Industry leaders have expressed strong optimism since the consensus agreement was reached that the legislature would easily pass the bill once taken up. But time is running out, and the racing industry here must hope nothing unforeseen gets in the way of the legislature taking up and passing the measure in late January.

Walter More than 1 year ago
There is an important point not covered in this situation. It's extremely possible the Casino Industry lobby efforts are also hard at work. It's in their best interest for racing in Illinois to go away. First, it lowers the amount of money casinos have to pay in subsidies to Illinois racetracks. Secondly, if racing goes away, the potential for tracks to get slots also goes away, casinos won't have that potential competition. Expanded gambling in the US has just put more nails in the coffin of horse racing. It's sad but true.
wolves More than 1 year ago
CDI/Arlington want Hawthorne to disappear so they can get "host" money year-round. It seems to me that this "disagreement" between tracks is a diversion put up by CDI, in an attempt to put Hawthorne out of business. Churchill/Arlington must be delighted that Springfield won't take up the Bill until the end of January. How many stables are going to ship out of town instead of waiting until the last minute to find out if Hawthorne is going to race or not? Even if the Bill passes, there won't be enough horses stabled at Hawthorne to fill the races......just as Arlington hopes.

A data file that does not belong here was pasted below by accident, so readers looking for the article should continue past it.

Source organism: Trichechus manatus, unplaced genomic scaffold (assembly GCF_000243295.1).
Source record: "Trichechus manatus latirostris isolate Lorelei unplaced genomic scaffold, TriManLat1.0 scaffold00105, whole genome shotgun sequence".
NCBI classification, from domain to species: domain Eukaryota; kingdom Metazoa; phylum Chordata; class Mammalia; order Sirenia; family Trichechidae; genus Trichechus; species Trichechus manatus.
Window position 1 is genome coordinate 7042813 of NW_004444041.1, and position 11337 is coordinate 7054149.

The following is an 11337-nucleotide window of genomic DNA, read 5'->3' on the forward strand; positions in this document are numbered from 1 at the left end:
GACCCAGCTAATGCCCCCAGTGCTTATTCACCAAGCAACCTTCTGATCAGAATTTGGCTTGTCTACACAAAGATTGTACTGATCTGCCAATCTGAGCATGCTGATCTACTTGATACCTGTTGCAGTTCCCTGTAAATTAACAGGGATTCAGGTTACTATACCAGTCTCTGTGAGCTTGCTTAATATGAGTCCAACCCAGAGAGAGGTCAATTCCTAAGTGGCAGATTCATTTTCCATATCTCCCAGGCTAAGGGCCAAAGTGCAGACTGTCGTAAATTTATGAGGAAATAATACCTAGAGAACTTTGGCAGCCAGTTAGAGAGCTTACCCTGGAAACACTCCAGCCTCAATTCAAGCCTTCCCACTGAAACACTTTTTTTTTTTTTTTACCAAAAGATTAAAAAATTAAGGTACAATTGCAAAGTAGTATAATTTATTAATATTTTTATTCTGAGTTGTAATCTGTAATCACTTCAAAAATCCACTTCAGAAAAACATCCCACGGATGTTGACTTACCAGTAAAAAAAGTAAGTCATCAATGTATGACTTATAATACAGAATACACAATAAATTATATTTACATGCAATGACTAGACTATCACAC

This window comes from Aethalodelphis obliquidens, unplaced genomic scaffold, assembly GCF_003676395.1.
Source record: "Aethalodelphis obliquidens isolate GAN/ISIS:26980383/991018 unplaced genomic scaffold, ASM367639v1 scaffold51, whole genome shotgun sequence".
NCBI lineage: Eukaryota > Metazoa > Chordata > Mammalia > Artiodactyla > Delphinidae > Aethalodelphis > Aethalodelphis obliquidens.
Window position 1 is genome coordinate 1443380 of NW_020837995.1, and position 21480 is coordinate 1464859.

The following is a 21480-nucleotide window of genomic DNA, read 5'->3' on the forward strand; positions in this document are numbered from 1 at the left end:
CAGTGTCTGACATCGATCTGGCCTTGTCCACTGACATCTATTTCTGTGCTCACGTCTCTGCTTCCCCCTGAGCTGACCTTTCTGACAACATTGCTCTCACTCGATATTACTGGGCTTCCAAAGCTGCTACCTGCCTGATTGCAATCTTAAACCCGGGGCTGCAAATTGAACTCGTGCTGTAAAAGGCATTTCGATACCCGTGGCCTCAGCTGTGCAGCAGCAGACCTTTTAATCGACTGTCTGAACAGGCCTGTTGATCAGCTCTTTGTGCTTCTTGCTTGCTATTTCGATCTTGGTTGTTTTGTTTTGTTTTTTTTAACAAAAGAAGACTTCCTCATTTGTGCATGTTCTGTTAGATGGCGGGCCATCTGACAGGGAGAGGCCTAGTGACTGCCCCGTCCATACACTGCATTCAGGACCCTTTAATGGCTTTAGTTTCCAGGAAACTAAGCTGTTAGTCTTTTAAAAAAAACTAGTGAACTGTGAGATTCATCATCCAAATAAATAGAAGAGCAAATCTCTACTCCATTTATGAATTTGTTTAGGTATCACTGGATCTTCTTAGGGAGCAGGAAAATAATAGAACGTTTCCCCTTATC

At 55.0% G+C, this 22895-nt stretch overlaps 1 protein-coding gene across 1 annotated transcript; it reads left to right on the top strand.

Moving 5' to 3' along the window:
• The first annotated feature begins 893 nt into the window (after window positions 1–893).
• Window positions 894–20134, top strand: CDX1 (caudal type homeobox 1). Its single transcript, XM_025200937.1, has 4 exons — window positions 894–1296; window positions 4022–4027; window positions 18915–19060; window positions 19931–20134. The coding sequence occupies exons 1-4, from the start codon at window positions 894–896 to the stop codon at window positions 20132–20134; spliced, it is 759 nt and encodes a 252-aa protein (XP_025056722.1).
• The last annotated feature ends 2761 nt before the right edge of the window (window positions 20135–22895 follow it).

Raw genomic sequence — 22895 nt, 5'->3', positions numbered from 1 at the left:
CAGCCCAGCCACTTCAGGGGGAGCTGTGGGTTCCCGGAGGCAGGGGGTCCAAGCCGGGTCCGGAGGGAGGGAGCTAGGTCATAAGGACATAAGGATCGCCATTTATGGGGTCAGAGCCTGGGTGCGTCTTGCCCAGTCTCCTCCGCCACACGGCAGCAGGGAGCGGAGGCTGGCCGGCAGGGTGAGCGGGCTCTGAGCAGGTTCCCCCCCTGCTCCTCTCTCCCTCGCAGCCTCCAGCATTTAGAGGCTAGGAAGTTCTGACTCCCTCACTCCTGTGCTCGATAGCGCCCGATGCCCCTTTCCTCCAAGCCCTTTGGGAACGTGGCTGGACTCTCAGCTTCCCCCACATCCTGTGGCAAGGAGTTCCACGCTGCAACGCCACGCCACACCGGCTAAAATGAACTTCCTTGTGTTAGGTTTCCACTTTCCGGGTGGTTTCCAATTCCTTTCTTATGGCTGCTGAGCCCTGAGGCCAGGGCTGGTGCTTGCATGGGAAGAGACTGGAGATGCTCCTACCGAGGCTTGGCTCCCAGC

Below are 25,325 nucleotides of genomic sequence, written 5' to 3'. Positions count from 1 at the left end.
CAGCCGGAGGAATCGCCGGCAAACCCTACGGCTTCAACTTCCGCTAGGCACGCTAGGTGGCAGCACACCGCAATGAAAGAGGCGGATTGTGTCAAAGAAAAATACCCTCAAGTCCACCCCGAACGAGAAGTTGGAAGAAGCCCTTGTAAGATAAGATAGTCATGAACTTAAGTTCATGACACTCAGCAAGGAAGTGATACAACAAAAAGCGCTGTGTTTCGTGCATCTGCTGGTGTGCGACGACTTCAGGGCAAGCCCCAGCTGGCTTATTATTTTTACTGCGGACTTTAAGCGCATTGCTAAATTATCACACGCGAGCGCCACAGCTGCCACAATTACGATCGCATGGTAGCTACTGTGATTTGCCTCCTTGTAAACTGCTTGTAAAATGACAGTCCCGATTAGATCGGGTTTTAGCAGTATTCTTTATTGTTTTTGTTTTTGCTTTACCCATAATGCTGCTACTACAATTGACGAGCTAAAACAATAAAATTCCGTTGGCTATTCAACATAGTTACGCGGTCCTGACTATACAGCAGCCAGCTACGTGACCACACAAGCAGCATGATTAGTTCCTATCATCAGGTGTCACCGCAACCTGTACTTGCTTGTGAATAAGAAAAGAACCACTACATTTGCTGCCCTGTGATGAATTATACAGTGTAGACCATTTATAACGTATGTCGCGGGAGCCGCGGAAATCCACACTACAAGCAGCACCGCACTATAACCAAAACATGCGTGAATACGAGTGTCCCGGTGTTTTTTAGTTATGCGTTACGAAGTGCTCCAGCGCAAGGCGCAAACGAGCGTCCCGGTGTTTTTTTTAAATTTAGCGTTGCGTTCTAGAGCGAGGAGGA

Nancy Spence More than 1 year ago
I agree that the IL legislature is filled with morons. However, more attention and press needs to be generated towards the general public, as most people have no idea that the entire industry could collapse. I'm already bracing myself for the bill not even being brought up for a vote on Jan. 29th.
robert More than 1 year ago
This IL racing waffling debacle is murdering new and old fans. A very sharp friend at work (who is about half my age) was just getting into handicapping and betting on Twinspires.com. But then he had to stop completely when IL suspended online wagering in early '13. I recently asked him if he had followed the Breeders Cup and was back wagering online after it resumed in IL in the summer? Ha, of course not -- he had moved to online fantasy sports leagues. Racing lost a valuable future income stream.